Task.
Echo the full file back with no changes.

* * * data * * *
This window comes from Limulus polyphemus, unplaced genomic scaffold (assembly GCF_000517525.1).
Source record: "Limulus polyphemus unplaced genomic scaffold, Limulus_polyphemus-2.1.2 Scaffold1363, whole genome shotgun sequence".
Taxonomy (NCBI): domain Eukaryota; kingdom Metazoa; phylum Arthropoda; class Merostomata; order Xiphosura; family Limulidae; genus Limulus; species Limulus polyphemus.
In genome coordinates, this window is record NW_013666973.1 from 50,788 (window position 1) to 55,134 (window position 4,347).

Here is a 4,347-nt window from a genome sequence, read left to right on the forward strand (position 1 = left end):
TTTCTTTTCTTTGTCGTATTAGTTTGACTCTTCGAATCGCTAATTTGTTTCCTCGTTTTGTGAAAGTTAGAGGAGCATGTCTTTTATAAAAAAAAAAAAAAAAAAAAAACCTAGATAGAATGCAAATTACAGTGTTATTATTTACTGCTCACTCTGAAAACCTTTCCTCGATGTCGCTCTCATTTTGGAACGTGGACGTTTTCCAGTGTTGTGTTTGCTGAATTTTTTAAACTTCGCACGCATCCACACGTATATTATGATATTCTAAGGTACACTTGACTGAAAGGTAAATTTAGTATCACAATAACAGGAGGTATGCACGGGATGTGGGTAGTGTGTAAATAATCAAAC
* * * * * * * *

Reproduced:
This window comes from Limulus polyphemus, unplaced genomic scaffold (assembly GCF_000517525.1).
Source record: "Limulus polyphemus unplaced genomic scaffold, Limulus_polyphemus-2.1.2 Scaffold1363, whole genome shotgun sequence".
Taxonomy (NCBI): domain Eukaryota; kingdom Metazoa; phylum Arthropoda; class Merostomata; order Xiphosura; family Limulidae; genus Limulus; species Limulus polyphemus.
In genome coordinates, this window is record NW_013666973.1 from 50,788 (window position 1) to 55,134 (window position 4,347).

Here is a 4,347-nt window from a genome sequence, read left to right on the forward strand (position 1 = left end):
TTTCTTTTCTTTGTCGTATTAGTTTGACTCTTCGAATCGCTAATTTGTTTCCTCGTTTTGTGAAAGTTAGAGGAGCATGTCTTTTATAAAAAAAAAAAAAAAAAAAAAACCTAGATAGAATGCAAATTACAGTGTTATTATTTACTGCTCACTCTGAAAACCTTTCCTCGATGTCGCTCTCATTTTGGAACGTGGACGTTTTCCAGTGTTGTGTTTGCTGAATTTTTTAAACTTCGCACGCATCCACACGTATATTATGATATTCTAAGGTACACTTGACTGAAAGGTAAATTTAGTATCACAATAACAGGAGGTATGCACGGGATGTGGGTAGTGTGTAAATAATCAAAC